"Science is really all about ignorance," Jackson said. "I think the most exciting science is done in places where you don't understand what's going on. Once you're not confused about something, it's time to move on to the next problem."

© 2012 OurAmazingPlanet. All rights reserved. More from OurAmazingPlanet.

Explainer: The 2010 Weird Science Awards

  • Atala et al., PNAS / WFUBMC
    A researcher injects cells from a rabbit's penile erectile tissue into a scaffold (top photo), a procedure which results in a functional rabbit penis (bottom photo).

    That's one small step for rabbit penises, and potentially one giant hop for restorative surgery. An experiment that gave rabbits lab-grown penises capable of fathering offspring won the most votes in's 2010 Weird Science Awards contest. Cells of penile tissue were grown on scaffolds of cartilage. When the creations took on the right shape, they were grafted onto rabbits that had their penises removed. After the transplants, the rabbits were able to breed ... like rabbits. The procedure could someday be used to heal humans as well. The photos at right show an experimenter working on the penile tissue, and an X-ray image of the restored penis.

    Click "Next" to see the nine other Weird award-winners for 2009-2010, and click on the highlighted links to learn more.

  • Fruit bats get kinky

    Image: Fruit bat sex
    Tan et al. / PLoS ONE

    Researchers report that female Chinese fruit bats use oral sex to prolong the pleasure for their partners. The study suggests that there may be an evolutionary advantage to at least some types of kinky sex in the animal world. But can you imagine being the researcher with the job of watching bat porn?

  • Is the future trying to avert our doom?

    Image: LHC
    Martial Trezzini  /  AP

    Why did it take so long to get the world's most powerful particle-smasher up and running? Two scientists suggested it might be because the Large Hadron Collider was about to create phenomena so catastrophic that the future sent a cosmos-altering signal back in time to disrupt its operation. The research wasn't taken all that seriously when it came out, and since then the LHC was restarted without incident.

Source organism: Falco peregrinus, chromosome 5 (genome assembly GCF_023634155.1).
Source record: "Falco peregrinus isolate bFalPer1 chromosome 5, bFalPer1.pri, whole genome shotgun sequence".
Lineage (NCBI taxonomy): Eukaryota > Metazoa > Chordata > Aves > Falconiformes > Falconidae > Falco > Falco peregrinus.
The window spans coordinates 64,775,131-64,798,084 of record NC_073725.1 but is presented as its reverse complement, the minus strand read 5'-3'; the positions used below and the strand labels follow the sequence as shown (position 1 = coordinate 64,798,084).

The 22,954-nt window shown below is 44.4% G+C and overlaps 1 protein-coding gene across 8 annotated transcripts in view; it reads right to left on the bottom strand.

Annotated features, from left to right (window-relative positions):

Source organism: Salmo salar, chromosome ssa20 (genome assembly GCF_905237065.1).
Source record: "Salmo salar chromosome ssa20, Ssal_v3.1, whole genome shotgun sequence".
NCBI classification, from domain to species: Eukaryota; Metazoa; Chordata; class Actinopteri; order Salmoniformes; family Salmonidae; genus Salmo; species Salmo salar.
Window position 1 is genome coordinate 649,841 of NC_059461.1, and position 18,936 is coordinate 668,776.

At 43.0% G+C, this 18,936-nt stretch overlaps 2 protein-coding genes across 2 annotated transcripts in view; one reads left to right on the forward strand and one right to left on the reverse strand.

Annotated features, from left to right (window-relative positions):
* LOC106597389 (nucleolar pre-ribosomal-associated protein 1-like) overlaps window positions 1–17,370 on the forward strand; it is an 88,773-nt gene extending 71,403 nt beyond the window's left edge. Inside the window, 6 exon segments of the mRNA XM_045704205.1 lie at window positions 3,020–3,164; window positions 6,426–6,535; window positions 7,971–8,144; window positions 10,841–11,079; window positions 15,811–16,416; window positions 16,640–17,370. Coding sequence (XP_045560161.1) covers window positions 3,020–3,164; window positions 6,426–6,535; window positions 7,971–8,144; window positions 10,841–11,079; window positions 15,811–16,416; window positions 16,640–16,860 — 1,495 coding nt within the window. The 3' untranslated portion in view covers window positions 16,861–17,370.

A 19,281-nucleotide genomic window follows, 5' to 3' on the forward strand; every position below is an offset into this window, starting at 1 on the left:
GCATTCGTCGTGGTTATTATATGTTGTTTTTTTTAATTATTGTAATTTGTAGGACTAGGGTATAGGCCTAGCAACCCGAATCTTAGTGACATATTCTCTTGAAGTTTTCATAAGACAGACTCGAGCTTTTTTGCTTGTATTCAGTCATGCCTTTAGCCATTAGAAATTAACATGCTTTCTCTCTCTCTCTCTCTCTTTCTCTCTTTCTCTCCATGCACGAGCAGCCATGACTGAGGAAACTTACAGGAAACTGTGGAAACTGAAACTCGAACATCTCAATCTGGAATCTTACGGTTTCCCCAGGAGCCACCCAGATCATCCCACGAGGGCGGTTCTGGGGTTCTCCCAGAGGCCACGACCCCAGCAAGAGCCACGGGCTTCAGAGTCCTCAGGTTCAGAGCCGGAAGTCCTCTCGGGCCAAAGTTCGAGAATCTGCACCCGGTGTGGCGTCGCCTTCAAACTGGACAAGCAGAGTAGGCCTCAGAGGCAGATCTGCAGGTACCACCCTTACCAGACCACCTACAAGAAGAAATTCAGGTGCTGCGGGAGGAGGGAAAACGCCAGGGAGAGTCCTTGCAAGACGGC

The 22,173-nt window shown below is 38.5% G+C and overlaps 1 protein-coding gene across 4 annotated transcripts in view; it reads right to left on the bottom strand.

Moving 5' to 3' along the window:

• Octopus builds mobile home

    Image: Octopus
    R. Steene

    It sounds like a spin-off from "The Little Mermaid" or "Spongebob Squarepants": An octopus builds a mobile home under the sea by stacking up coconut shells. It moves in ... and then it carries the whole heap across the seafloor. "It was an extremely comical sight," said marine biologist Julian Finn, who spotted the behavior off the Indonesian coast. "I never laughed so hard underwater." Let's just hope those clever cephalopods don't develop opposable thumbs. That won't be such a laughing matter.

  • Researchers clone dogs that glow

    Image: Dog
    Seoul National University  /  AP

    Awww, how cute! South Korean scientists cloned a litter of genetically engineered dogs that glow red under ultraviolet light. Like an earlier experiment involving glowing cats, this isn't aimed at creating glow-in-the-dark pets. Rather, it's a proof of concept for procedures that could help develop treatments for genetic diseases in humans. If you can add the coding to make fluorescent protein, maybe you can add the coding to fix a genetic flaw.